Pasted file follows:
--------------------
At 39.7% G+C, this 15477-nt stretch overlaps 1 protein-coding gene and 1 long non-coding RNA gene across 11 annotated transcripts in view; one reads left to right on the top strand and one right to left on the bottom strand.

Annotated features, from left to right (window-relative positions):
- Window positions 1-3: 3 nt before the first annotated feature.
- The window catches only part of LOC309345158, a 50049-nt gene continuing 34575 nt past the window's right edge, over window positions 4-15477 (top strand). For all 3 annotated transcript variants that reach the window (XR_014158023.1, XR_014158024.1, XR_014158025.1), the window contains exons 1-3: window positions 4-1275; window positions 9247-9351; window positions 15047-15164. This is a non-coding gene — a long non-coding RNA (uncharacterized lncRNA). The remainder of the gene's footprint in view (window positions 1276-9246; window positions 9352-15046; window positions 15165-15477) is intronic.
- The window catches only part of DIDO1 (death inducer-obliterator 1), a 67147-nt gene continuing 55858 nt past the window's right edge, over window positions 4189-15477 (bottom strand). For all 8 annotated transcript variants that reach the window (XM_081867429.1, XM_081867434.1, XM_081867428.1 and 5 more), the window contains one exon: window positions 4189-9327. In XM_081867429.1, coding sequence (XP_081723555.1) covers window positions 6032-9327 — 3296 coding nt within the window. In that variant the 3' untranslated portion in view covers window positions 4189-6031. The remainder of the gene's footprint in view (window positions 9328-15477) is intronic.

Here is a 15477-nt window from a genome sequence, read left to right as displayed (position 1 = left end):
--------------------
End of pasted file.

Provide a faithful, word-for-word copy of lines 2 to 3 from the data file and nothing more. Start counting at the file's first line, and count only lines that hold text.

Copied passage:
Annotated features, from left to right (window-relative positions):
- Window positions 1-3: 3 nt before the first annotated feature.